The expression être frappé de plein fouet means, a bit more politely, to have the crap beaten out of you, and that’s pretty much how the French are feeling these days. Sometimes, for some people, it’s all negative. In addition to the couples that have split up since we were last here, we’ve been to several parties lately where someone was in a deep depression, either medicated beyond speech, complaining sans cesse, endlessly,
or even bursting into tears in the middle of a meal. When we left France in 2012, they were talking about la crise, a global description of national debt, unemployment, deep cuts in social programs, and all the misery that entails. but we really weren’t seeing it much, down here in the rural south.
But a lot of things have changed since then, and now we see the effects of la crise everywhere we look. People are stressé, and there’s a lot of anger at the government, which, to cut it a bit of slack, has the quasi-implacable force of the European Union to answer to for its every action, most of which involve imposing additional hardships on the French people in order to reduce the national debt in accordance with EU norms.
People are feeling it deeply, terrified about being affected by the widespread layoffs that are still sweeping France, groaning under the weight of ever-increasing taxes and ever-reducing social services, awash in waves of illegal immigrants with nowhere safe to go, afraid that they won’t be able to afford to retire, afraid their kids won’t be able to find a job, here where 25% of people under the age of 25 are unemployed.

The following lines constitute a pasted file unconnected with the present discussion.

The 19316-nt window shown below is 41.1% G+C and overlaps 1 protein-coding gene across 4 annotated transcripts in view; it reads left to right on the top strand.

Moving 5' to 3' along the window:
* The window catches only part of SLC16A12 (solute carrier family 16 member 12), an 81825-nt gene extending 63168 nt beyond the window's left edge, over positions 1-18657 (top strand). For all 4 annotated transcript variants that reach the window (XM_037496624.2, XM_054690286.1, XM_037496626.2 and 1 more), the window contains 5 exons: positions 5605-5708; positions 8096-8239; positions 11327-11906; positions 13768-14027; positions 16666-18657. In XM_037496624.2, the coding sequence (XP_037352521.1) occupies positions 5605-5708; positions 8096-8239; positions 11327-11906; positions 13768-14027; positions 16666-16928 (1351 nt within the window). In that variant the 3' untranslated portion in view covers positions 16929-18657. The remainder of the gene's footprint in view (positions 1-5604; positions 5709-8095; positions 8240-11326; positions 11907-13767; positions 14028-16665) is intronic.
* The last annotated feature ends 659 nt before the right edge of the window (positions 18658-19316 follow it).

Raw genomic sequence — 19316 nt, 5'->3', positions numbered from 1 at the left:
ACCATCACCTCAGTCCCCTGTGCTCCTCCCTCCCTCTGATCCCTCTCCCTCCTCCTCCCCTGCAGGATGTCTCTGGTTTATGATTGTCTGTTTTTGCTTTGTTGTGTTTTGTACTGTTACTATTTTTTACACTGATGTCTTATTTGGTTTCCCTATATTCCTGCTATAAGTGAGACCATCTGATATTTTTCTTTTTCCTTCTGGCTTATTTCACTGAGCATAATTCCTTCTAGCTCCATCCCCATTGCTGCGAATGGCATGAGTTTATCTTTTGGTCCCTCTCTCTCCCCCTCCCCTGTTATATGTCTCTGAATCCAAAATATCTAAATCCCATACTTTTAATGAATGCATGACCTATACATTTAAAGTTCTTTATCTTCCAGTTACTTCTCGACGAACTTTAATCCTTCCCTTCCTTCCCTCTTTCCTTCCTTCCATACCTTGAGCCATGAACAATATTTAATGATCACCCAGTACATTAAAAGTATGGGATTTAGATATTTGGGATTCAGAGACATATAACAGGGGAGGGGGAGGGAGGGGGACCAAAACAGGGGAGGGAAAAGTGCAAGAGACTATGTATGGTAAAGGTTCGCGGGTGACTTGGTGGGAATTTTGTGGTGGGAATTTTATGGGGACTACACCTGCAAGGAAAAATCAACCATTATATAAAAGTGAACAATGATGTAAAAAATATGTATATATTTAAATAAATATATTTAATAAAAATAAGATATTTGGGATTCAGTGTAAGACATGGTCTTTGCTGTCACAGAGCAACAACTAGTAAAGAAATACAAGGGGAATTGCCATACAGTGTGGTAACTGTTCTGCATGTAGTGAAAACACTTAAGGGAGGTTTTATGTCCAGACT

Also, it’s been raining, pouring, hailing, thundering, and of course that doesn’t help either, although good weather is not going to change the fundamental facts. Each message that we receive from friends at home contains some variant of “hope you’re having a wonderful time in France.” Well, we are, and we aren’t. It’s hard to see our friends suffer, and to see a country we love so weighed down by la crise. When it hit the U.S., when the housing bubble burst and all the disaster that accompanied it, we avoided it because were here, where life was still very sweet, even though our French life is in one of the poorest regions of France. But now it’s all around us, beating the crap out of pretty much everyone we know.
In one way we feel privileged to be able to understand enough of what’s going on around us to really grasp what the French are going through. In another way, naturally, we’d like to have our fairy tale life back. I wish I knew how to beat la crise de plein fouet myself, but alas, I don’t have a better solution than anyone else, and besides, we’re leaving in two weeks. For the first time ever, we’re kind of looking forward to that. It’s so sad.